> That's not true for any other multibyte encoding, which is why UTF-8 is
> inspired genius.

It's true for any encoding with the prefix property, such as Huffman.

Using .raw is /optimal/ because it states the assumption appropriately. 
The user knows '$' cannot be in the prefix of any other symbol, so she 
can state the byte alone is the character. If that were a non-ASCII 
character, the assumption wouldn't have worked.

So yeah, UTF-8 is great. But it is not miraculous. We need .raw.


Andrei
December 30, 2011
Re: string is rarely useful as a function argument
On 12/31/2011 12:00 AM, Andrei Alexandrescu wrote:
> On 12/30/11 4:01 PM, Walter Bright wrote:
>> On 12/30/2011 11:55 AM, Timon Gehr wrote:
>>> Me too. I think the way we have it now is optimal.
>>
>> Consider your X macro implementation. Strip out the utf.stride code and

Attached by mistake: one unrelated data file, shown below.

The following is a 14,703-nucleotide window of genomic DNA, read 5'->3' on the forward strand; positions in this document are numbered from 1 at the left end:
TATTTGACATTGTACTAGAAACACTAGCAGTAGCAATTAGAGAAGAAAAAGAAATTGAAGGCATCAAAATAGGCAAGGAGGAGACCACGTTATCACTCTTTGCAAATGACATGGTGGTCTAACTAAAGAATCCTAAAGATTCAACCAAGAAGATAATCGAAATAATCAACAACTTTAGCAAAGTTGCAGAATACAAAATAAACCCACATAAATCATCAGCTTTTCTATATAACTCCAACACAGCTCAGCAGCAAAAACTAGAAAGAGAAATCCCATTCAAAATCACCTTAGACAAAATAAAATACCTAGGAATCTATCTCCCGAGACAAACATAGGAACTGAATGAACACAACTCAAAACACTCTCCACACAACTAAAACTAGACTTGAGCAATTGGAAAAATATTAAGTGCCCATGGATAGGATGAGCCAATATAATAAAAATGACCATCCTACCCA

>> use plain indexing - it will not break the code in any way. The naive
>> implementation still works correctly with ASCII and UTF-8.
>>
>> That's not true for any other multibyte encoding, which is why UTF-8 is
>> inspired genius.
>
> It's true for any encoding with the prefix property, such as Huffman.
>
> Using .raw is /optimal/ because it states the assumption appropriately.
> The user knows '$' cannot be in the prefix of any other symbol, so she
> can state the byte alone is the character. If that were a non-ASCII
> character, the assumption wouldn't have worked.
>
> So yeah, UTF-8 is great. But it is not miraculous. We need .raw.
>
>
> Andrei

auto raw(S)(S s) if(isNarrowString!S){
    static if(is(S==string)) return cast(ubyte[])s;
    else static if(is(S==wstring)) return cast(ushort[])s;
}
December 30, 2011
Re: string is rarely useful as a function argument
On 12/30/2011 3:00 PM, Andrei Alexandrescu wrote:
> On 12/30/11 4:01 PM, Walter Bright wrote:
>> On 12/30/2011 11:55 AM, Timon Gehr wrote: